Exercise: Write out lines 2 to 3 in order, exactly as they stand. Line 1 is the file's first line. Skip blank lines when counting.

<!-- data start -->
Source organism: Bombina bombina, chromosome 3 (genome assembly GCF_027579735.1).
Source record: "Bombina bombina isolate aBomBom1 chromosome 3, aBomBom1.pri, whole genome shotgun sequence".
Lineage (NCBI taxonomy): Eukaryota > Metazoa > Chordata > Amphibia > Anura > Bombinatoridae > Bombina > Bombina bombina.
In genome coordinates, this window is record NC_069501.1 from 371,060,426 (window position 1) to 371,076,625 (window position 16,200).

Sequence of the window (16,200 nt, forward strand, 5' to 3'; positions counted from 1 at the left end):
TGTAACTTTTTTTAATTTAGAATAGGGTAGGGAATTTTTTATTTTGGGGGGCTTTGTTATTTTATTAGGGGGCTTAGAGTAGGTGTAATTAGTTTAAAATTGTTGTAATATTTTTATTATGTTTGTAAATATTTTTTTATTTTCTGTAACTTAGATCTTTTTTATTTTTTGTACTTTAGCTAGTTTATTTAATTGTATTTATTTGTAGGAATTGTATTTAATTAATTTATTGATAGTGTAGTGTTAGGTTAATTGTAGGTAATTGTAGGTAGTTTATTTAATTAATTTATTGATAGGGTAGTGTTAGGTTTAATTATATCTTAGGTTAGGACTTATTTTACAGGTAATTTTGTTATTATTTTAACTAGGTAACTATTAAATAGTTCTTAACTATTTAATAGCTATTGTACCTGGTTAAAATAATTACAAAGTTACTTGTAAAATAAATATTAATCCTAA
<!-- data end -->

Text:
Source record: "Bombina bombina isolate aBomBom1 chromosome 3, aBomBom1.pri, whole genome shotgun sequence".
Lineage (NCBI taxonomy): Eukaryota > Metazoa > Chordata > Amphibia > Anura > Bombinatoridae > Bombina > Bombina bombina.